Nationwide's Home Insurance promises unlimited buildings cover. They’ll pay for repairs to your home — even rebuilding it if necessary —- whatever the cost. Garages, outbuildings, fixtures and fittings like your kitchen or bathroom are included as standard. Policyholders will also get up to £50,000 for alternative accommodation if their home is inhabitable for a period.
Nationwide covers lost keys for up to £750. It also provides up to £5,000 of cover for the theft of belongings for outbuildings. With Nationwide, policyholders get ‘new for old’ cover on their belongings, with an individual item limit of up to £30,000 (if you opt for more than £50,000 contents cover). Things like accidental damage cover, home emergency cover and cover for matching items are available as optional extras to your policy.
Nationwide is currently offering a 25% discount for members (true as of April 2021) who hold and maintain a mortgage, savings or main current account with them. It has been awarded a Gold ribbon by experts at Fairer Finance for its exceptional customer service.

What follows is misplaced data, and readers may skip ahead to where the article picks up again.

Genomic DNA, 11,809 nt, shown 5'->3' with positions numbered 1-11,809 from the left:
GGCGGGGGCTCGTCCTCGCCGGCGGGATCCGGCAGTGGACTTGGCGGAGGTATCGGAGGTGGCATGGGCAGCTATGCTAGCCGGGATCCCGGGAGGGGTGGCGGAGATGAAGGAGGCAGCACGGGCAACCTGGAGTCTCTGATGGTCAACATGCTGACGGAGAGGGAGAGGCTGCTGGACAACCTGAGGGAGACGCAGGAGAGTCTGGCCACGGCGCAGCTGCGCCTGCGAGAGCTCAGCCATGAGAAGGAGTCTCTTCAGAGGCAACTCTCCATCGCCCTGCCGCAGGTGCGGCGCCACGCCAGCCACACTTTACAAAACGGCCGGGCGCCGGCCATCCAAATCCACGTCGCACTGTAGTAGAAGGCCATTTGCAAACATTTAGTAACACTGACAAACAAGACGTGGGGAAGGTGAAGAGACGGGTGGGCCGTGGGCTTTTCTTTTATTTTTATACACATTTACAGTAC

M&S Bank Home Insurance Premier offers unlimited cover on both buildings and contents insurance. What’s more, it also puts no limit on the amount of cover you can get for things like alternative accommodation, replacement locks if you lose your keys, and even theft from outbuildings like sheds or garages.
While home emergency cover is not included as standard, you can add it to your policy as an additional extra, covering up to £1,000 of repairs. However, M&S Bank Premier policy does include accidental damage, ‘new for old’ cover and even pedal cycle cover for bikes at home as standard.
What makes a good home insurance policy?
There are three main types of home insurance:
- Buildings insurance — Covers the cost of repairing damage to the structure of your property (e.g. roof, walls). It can also pay out if you need to rebuild your home. If you live in a rented house or flat, you don’t need to worry about buildings insurance. It’s your landlord’s job to sort that out (though you might want to make sure they have).